The World Heritage renovator

Architect Alexandre Rombourg works for HHLA at a very unique site: the historic Speicherstadt warehouse district.

Anyone who tries to keep up with Alexandre Rombourg in the dead heat of summer will quickly break a sweat. The 42-year-old bounds up and down the stairs and scaffold ladders of his construction site at such speed that one struggles to follow him. The steep steps lead up to Boden 5, as the floors of the buildings in Hamburg’s historic Speicherstadt warehouse district are called. There are no elevators here – not yet, at least.

The shining copper roof shields the current workplace of the HHLA architect from the sun. He is coordinating the first phase of the renovation of Warehouse Block L from this site office. This Block consists of six warehouse units (Speicher) with the numbers 31 to 36. "The first construction phase includes reservoirs L31 - L33", explains Rombourg. "Here we are currently working on an area of 17,250 square meters gross floor area, in the entire Block L it will then be 34,500 square meters".

HHLA’s predecessor HFLG (Hamburger Freihafen-Lagerhaus-Gesellschaft) constructed the building and the whole ensemble – which is now a UNESCO World Heritage Site – and opened the first buildings in 1888. What was the world’s most advanced logistics centre at the time was erected in the new duty-free port for Hamburg’s merchants.

“Today, all the buildings are listed,” says Rombourg, a son of French parents. “Because of its status as a World Heritage Site, every structural effect on the appearance of the ensemble is reviewed with an especially critical lens.” It’s Rombourg’s job to make sure that the past can still be experienced in the future, which is what he’s currently doing with the renovation of Block L. The HHLA architect monitors the work of the executive planners and construction workers, with whom he is in close, constant contact. “It can also be a bit uncomfortable at times,” he says. “If the quality demanded isn’t met, then we as the contractor must insist that everything be done again.” Rombourg justifies the high quality standards with the wishes of the potential tenant in mind, saying, “The new standard should last for 50 years!”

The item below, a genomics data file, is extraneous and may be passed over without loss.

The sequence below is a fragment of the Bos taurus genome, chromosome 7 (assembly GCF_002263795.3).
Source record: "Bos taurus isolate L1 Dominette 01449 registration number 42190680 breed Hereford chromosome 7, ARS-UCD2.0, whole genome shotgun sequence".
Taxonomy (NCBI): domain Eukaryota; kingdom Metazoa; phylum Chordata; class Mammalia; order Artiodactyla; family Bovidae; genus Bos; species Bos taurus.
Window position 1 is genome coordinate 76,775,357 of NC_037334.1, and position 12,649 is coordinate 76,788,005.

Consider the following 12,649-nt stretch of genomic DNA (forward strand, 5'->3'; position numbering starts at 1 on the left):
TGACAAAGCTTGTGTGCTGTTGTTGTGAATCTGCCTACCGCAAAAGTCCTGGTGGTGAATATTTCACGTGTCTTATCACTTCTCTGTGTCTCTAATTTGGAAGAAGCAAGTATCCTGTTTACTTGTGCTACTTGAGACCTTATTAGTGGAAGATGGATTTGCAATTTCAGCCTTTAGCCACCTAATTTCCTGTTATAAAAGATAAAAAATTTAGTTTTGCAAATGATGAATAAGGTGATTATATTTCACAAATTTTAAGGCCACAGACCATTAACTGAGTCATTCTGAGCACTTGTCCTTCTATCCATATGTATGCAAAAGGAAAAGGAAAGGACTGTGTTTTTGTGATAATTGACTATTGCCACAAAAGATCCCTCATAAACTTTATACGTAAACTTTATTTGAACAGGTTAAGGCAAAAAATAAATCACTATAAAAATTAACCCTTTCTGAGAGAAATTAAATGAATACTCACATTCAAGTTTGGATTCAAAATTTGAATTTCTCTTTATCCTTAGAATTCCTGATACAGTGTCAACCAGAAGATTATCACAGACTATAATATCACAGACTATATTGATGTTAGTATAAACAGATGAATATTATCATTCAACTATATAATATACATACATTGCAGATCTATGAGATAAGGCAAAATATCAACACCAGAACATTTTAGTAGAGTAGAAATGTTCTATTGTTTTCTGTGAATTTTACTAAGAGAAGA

It’s still not long ago that the Speicherstadt was opened to the public – the customs barriers and fences were removed just after the start of the new millennium. Since then, HHLA has been renovating and modernising the building complex, which has become quite a tourist attraction, block by block. The plan is ultimately to lease out the 350,000 square metres of floor area, thus continuing to manage the property on its own account.

Learn more about the structural transformation in the Speicherstadt here:
https://hhla.de/en/speicherstadt/shaping-the-structural-transformation

As Rombourg darts up a few flights of stairs, he points excitedly to one of the project’s milestones. Boden 3 of warehouse L33 overlooks the block which houses the world-renowned Miniatur Wunderland (MWL). For a few weeks now, a glass-enclosed pedestrian bridge has run across the canal and into Block L. “MWL rents four floors on this side in order to carry out its plans for expansion,” says Rombourg. “The new bridge, across which miniature railways will be laid one day, guarantees that the owners will continue to hold the record for the world’s largest model railway.”

Rombourg and his team want to complete the first phase of the renovation of Block L by mid-2022 with full occupancy. The second phase, which includes warehouses 34 to 36, is planned to be completed in 2027. Warehouse Block L will keep Rombourg, who came to HHLA in 2017 and has led this project since, busy for a long time to come. The charm of the Speicherstadt, which draws in flocks of tourists from around the world every year, also captivates architects time and again.